As Europe struggles to keep Spain and the rest of the eurozone from tanking, Euro 2012 (the European Football Championship) has taken the continent by storm. Held every four years, the soccer tournament is more significant to the Europeans than the World Cup is to the Brazilians or the Super Bowl is to Americans.
All things considered, Euro 2012 is doing a superb job of distracting an otherwise aging and fatalistic Europe. Greece has been on the tips of all European tongues not for its all-but-inevitable exit from the eurozon, but for its shocking underperformance against Poland. And the Spanish, who have put down protest paraphernalia for a little nationalistic fanatismo, have a very real shot at capturing their third Euro Cup. With Croatia and Ireland in their group, Spain’s road to the second round seems too good to be true.
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With Spain at a 24-percent unemployment rate and with 23 percent of its population past traditional retirement age, another Euro Cup victory may be just the diversion that’s needed. There must be something deeply cathartic about watching 20-year-olds running around and kicking a ball while the foundation of the country’s social and economic institutions remains impossibly ill fit for today’s demographics.
Watch the face-painted Portuguese or the flag-waving Germans, and you might just be duped into thinking everything in Europe is fine. It isn’t, of course. Those in the business of managing risk for retirement have some unhappy predictions, and a new piece of research by Aegon shows just how dismally the Europeans are thinking of their purported “golden years.”
Aegon’s landmark survey reveals that, of 9,000 people questioned across eight European countries and the U.S., almost three in four anticipate being worse off than those currently in retirement. Only 5 percent imagine a better retirement. In Hungary, a full 84 percent believe they’ll retire in worse condition than those who came before them.
The reason for this negativity? Simple: Only 12 percent of respondents think state pensions are going to remain affordable. But against this anticipated pension shortfall, almost half of survey respondents do not think retirement ages should be changed. While almost nine in ten support pension reform, they don’t support a re-imagined scheme of retirement.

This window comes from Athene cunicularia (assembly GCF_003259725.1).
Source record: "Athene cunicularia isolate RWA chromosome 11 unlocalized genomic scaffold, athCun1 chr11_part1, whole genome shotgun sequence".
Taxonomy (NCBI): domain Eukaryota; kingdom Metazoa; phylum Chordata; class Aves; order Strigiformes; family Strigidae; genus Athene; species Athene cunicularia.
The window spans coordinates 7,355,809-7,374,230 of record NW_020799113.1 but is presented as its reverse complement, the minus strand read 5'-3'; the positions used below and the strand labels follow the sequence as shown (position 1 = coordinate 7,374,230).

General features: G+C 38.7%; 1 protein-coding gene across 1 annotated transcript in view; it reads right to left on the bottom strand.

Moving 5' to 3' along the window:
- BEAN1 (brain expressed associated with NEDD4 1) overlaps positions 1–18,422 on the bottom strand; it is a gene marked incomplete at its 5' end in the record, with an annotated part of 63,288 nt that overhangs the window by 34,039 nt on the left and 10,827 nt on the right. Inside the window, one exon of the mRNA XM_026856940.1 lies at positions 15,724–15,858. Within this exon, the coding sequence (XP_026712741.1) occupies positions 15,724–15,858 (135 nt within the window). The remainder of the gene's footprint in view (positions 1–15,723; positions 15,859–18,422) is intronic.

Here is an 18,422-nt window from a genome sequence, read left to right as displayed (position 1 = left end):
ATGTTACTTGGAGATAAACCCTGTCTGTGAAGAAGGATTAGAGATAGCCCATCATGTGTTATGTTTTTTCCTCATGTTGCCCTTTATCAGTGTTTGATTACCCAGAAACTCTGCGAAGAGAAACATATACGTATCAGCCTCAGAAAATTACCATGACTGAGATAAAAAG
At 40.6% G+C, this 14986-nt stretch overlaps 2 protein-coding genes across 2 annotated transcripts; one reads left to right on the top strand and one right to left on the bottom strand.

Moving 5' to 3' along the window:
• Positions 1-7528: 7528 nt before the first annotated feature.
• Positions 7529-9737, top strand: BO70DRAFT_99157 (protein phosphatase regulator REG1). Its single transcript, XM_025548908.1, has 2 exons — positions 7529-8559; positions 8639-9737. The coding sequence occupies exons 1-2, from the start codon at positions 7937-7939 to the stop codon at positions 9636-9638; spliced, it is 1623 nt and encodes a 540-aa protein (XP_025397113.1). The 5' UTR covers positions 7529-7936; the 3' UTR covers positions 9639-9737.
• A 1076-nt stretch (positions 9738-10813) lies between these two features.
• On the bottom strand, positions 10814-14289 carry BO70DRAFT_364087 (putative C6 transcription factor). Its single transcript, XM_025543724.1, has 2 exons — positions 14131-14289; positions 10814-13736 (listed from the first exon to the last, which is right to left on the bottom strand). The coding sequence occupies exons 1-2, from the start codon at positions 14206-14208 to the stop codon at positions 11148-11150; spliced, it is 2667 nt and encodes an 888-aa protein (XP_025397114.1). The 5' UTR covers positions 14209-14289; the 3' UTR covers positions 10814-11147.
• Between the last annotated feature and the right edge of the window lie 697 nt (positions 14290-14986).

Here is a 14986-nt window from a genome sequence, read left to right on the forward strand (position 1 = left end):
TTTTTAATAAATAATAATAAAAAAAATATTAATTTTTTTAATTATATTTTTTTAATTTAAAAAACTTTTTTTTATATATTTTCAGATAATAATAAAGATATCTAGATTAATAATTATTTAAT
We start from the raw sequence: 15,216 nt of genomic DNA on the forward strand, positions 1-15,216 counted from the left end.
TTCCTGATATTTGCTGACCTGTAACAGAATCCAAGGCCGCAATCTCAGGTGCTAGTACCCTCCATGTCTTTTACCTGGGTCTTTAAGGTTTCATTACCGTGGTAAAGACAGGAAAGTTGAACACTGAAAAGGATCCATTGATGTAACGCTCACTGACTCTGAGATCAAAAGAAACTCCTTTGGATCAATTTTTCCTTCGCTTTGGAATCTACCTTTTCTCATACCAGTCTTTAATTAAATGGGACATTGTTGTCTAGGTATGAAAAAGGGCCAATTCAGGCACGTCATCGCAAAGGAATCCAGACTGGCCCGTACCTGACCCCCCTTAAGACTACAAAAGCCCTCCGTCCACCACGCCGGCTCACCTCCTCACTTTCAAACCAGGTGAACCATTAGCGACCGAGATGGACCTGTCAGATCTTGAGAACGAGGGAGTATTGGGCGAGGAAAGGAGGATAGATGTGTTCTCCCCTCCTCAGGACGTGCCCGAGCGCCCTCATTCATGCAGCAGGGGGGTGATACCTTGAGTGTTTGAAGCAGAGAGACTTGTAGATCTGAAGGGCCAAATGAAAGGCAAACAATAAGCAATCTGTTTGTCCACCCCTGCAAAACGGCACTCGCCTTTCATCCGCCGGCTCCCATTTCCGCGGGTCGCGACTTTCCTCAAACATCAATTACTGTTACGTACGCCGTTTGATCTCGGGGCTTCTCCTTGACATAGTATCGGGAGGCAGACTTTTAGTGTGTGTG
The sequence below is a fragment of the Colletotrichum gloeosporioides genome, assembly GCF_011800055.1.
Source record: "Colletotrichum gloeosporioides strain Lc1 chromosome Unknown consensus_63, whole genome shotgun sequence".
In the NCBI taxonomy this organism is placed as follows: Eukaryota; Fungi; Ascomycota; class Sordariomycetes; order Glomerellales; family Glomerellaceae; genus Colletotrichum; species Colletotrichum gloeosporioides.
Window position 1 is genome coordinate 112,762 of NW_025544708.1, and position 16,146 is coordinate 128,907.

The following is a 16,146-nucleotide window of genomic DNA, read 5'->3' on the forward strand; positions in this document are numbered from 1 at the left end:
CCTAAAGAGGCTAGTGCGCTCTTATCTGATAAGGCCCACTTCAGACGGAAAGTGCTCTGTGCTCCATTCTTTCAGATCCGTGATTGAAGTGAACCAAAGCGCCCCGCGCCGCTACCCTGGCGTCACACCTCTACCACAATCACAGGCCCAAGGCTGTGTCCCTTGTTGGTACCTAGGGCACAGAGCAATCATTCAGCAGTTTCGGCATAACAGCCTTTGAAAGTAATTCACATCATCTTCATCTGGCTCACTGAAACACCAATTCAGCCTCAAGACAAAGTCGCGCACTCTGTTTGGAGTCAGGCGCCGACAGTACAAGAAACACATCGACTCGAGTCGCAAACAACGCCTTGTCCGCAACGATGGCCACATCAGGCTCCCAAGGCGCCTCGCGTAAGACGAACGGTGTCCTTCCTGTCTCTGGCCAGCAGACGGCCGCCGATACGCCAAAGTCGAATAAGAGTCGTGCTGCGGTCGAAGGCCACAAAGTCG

It is an incompatibility, to be sure, and Aegon CEO Alex Wynaendts offers a succinct assessment: “A concerted effort is needed to reconsider traditional retirement models and provide greater flexibility for phased retirement. If current pension systems are not adapted to the new realities of longer life spans and declining government and employer funding, the burdens placed on society will be a source of even greater economic and societal turmoil in the future.”
In other words, the Aegon survey reveals we’re trying to save the fruit while ignoring the tree’s dying roots. And we’re doing this even as people seem to accept a growing sense of responsibility. This adds either a level of irony or surprise to newly-elected French President Hollande’s move to rescind his predecessor’s retirement reform. Now the French no longer have to wait until a whopping 62 to retire. With the average French lifespan creeping into the 80s, they can again retire at 60. This, mind you, in a country with almost 30 percent of its population over 60 by 2030!
In order to create secure, healthy and happy retirements, we must create new ways to think about work and retirement. How can we transform retirement so that “seniors” can continue to contribute to business and society at the highest levels? We need to recreate work and education so that aging workers can remain vital and on the workplace’s cutting edge.
It’s wasteful to marginalize and squeeze out older workers, but it’s also economically unfeasible. With more people who will be over age 60 than under 14 by mid-century, we need to fundamentally rethink the assumptions that underlie our social, economic and political institutions. Still, Europe remains happily distracted by Euro 2012. And really, who can blame them?
Michael W. Hodin, Ph.D., is Adjunct Senior Fellow at The Council of Foreign Relations and Executive Director of The Global Coalition on Aging.